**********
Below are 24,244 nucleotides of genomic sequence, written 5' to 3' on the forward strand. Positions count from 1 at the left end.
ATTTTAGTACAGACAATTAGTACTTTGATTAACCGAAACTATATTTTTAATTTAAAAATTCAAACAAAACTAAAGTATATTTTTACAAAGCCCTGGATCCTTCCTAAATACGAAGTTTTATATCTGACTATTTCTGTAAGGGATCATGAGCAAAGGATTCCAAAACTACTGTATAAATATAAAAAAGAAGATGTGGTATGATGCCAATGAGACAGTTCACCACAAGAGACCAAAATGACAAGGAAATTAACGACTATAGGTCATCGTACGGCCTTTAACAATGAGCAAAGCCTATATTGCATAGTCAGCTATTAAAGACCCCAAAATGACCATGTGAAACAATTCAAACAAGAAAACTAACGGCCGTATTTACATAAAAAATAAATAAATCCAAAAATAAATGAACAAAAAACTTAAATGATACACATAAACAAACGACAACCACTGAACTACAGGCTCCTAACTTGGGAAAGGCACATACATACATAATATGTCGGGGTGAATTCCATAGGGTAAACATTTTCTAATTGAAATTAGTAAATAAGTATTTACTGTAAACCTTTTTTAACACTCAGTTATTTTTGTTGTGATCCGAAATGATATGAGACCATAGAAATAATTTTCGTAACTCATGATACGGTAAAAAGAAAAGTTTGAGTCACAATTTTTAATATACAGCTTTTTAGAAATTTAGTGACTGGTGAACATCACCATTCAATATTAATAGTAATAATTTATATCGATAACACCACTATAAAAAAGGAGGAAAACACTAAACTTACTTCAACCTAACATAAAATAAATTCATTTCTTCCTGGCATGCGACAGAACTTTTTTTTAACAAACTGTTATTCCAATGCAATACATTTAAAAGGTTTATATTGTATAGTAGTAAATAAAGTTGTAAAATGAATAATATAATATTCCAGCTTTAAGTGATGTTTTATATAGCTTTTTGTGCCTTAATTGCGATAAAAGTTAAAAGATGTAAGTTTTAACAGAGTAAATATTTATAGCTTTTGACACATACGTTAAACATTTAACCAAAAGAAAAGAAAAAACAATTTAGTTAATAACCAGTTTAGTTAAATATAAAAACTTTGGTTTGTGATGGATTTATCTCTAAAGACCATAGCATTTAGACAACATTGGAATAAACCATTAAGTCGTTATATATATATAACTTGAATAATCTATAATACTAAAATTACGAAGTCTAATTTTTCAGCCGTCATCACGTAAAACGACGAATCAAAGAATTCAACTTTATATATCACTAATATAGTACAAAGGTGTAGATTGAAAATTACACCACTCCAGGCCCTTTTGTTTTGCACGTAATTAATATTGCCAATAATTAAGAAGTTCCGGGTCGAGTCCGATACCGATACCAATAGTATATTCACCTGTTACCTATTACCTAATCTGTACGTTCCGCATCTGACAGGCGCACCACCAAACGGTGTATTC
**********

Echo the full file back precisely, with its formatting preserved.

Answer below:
Below are 24,244 nucleotides of genomic sequence, written 5' to 3' on the forward strand. Positions count from 1 at the left end.
ATTTTAGTACAGACAATTAGTACTTTGATTAACCGAAACTATATTTTTAATTTAAAAATTCAAACAAAACTAAAGTATATTTTTACAAAGCCCTGGATCCTTCCTAAATACGAAGTTTTATATCTGACTATTTCTGTAAGGGATCATGAGCAAAGGATTCCAAAACTACTGTATAAATATAAAAAAGAAGATGTGGTATGATGCCAATGAGACAGTTCACCACAAGAGACCAAAATGACAAGGAAATTAACGACTATAGGTCATCGTACGGCCTTTAACAATGAGCAAAGCCTATATTGCATAGTCAGCTATTAAAGACCCCAAAATGACCATGTGAAACAATTCAAACAAGAAAACTAACGGCCGTATTTACATAAAAAATAAATAAATCCAAAAATAAATGAACAAAAAACTTAAATGATACACATAAACAAACGACAACCACTGAACTACAGGCTCCTAACTTGGGAAAGGCACATACATACATAATATGTCGGGGTGAATTCCATAGGGTAAACATTTTCTAATTGAAATTAGTAAATAAGTATTTACTGTAAACCTTTTTTAACACTCAGTTATTTTTGTTGTGATCCGAAATGATATGAGACCATAGAAATAATTTTCGTAACTCATGATACGGTAAAAAGAAAAGTTTGAGTCACAATTTTTAATATACAGCTTTTTAGAAATTTAGTGACTGGTGAACATCACCATTCAATATTAATAGTAATAATTTATATCGATAACACCACTATAAAAAAGGAGGAAAACACTAAACTTACTTCAACCTAACATAAAATAAATTCATTTCTTCCTGGCATGCGACAGAACTTTTTTTTAACAAACTGTTATTCCAATGCAATACATTTAAAAGGTTTATATTGTATAGTAGTAAATAAAGTTGTAAAATGAATAATATAATATTCCAGCTTTAAGTGATGTTTTATATAGCTTTTTGTGCCTTAATTGCGATAAAAGTTAAAAGATGTAAGTTTTAACAGAGTAAATATTTATAGCTTTTGACACATACGTTAAACATTTAACCAAAAGAAAAGAAAAAACAATTTAGTTAATAACCAGTTTAGTTAAATATAAAAACTTTGGTTTGTGATGGATTTATCTCTAAAGACCATAGCATTTAGACAACATTGGAATAAACCATTAAGTCGTTATATATATATAACTTGAATAATCTATAATACTAAAATTACGAAGTCTAATTTTTCAGCCGTCATCACGTAAAACGACGAATCAAAGAATTCAACTTTATATATCACTAATATAGTACAAAGGTGTAGATTGAAAATTACACCACTCCAGGCCCTTTTGTTTTGCACGTAATTAATATTGCCAATAATTAAGAAGTTCCGGGTCGAGTCCGATACCGATACCAATAGTATATTCACCTGTTACCTATTACCTAATCTGTACGTTCCGCATCTGACAGGCGCACCACCAAACGGTGTATTC